Ruth Barton's Sacred Rhythms Analysis

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Summary: Ruth Barton’s Sacred Rhythms brings instructions and insight to the Christian prayer life in the fourth chapter. She begins by describing a time that she planted flowers. She states that the flowers were kept in plastic containers and the flowers’ root systems were striving for something more. She draws an analogy to our prayer life with God with the life of the flowers. We are often found craving something more in prayer life. However, after we have been praying and studying God for a time, it can become easy for our prayer lives to become dull. She tells us that prayer is the way in which we “communicate and commune” with God (63). We continue to investigate God as we communicate with him, but eventually prayer life seems to loose its flare. So, were do we go from here, Ruth asks. She answers this question by telling us to go deeper. We have to find ways to become more and more intimate with God. And, growing into deeper intimacy…show more content…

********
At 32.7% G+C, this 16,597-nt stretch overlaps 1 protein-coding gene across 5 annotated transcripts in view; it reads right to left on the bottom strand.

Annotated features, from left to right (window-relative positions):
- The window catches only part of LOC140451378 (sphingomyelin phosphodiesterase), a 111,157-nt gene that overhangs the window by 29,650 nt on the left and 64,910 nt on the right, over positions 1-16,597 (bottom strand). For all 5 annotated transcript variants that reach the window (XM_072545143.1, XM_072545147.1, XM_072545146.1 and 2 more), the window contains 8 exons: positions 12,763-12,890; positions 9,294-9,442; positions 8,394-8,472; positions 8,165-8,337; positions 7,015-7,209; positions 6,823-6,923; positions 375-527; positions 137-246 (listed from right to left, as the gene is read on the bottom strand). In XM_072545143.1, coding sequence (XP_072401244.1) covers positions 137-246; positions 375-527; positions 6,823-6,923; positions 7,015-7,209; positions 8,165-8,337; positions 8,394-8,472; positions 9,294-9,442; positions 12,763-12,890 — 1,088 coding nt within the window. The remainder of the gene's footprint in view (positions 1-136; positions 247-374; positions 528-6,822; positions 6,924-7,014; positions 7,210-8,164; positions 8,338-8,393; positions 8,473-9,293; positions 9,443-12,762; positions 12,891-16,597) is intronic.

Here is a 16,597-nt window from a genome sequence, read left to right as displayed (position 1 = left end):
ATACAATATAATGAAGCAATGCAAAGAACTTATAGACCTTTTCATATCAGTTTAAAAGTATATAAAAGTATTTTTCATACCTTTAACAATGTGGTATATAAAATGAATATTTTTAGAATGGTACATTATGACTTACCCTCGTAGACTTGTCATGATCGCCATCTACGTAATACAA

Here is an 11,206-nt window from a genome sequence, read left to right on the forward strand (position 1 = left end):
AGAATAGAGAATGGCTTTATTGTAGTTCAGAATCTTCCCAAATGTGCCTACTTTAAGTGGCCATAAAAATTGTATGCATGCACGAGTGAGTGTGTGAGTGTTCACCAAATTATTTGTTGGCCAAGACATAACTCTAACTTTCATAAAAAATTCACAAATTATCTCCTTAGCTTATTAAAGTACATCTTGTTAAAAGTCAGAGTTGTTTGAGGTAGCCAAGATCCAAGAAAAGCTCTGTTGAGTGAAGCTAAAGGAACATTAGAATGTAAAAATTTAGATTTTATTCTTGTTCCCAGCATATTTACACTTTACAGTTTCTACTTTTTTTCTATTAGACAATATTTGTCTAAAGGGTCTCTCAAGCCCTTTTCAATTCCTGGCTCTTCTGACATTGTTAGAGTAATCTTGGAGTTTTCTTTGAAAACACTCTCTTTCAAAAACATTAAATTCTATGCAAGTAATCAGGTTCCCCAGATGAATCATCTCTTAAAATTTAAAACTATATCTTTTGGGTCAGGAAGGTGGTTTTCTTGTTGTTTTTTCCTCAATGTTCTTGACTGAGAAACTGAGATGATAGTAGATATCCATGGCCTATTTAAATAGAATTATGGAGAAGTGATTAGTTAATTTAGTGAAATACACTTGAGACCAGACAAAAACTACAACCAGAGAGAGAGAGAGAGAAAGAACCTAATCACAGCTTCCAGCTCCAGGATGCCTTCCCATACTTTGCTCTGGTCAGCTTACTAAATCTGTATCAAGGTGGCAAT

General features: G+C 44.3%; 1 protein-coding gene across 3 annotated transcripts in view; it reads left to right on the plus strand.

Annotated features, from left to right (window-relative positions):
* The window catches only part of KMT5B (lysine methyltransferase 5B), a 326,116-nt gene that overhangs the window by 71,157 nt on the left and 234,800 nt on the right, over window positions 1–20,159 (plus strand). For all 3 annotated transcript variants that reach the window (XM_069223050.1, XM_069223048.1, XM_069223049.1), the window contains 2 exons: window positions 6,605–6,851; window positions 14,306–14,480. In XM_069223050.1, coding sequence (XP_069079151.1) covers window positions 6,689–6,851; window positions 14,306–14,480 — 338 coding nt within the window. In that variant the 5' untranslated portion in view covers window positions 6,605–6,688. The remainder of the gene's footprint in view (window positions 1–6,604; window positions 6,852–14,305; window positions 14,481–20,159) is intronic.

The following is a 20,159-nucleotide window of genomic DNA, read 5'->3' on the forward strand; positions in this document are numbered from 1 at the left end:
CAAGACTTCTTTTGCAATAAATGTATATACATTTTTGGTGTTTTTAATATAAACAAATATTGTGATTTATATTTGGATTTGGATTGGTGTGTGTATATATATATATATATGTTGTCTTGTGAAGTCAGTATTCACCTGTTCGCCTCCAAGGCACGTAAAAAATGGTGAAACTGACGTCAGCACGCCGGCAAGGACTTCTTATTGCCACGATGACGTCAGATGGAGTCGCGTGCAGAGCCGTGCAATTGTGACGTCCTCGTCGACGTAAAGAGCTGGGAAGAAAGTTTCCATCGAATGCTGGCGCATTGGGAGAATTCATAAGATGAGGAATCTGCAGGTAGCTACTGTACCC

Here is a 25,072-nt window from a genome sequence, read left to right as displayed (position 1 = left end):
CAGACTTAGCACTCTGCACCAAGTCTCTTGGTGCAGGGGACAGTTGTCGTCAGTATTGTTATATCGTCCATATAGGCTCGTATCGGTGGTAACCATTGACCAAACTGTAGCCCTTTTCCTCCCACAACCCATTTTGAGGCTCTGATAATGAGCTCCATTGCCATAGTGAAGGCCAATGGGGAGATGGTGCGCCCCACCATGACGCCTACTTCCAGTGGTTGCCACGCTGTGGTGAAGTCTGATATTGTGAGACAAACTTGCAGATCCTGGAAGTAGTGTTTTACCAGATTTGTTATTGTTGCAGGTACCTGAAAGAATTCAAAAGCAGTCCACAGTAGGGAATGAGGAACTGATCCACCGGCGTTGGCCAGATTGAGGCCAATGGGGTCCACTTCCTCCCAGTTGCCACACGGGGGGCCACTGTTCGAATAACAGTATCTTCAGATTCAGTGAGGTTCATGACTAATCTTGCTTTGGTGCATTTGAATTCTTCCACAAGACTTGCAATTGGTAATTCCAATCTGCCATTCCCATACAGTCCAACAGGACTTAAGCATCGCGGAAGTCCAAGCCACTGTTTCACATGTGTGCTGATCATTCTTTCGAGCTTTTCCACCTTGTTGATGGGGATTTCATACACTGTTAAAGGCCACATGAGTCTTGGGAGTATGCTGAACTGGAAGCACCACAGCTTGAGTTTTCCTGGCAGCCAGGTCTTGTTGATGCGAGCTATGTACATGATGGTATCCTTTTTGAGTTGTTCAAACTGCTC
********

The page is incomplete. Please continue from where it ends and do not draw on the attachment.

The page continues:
In the past, I have created the habit to ask “What would Jesus do?” or strike up a conversation with god about a difficulty that I have had in life. I pray in church with others and sometimes myself. But rarely do I set aside specific timeframes for private meditation in God’s presence. I have done this in the past and found it highly rewarding but I have since fallen out of the habit due to College’s busy schedule. Nevertheless, I feel that my life would earn a great deal of balance if I began to really sink down into a private prayer life. There are just too many obvious benefits from a prayer life to deny its effectiveness! I will become more introspective of myself and God and, thus, be more capable of loving others, and, thus, myself. This will surely allow for my time spent on homework to become more efficient due to a decrease in stress and worries and an increase in joy via the Lord. Therefore, I can see no follies. Ruth has me
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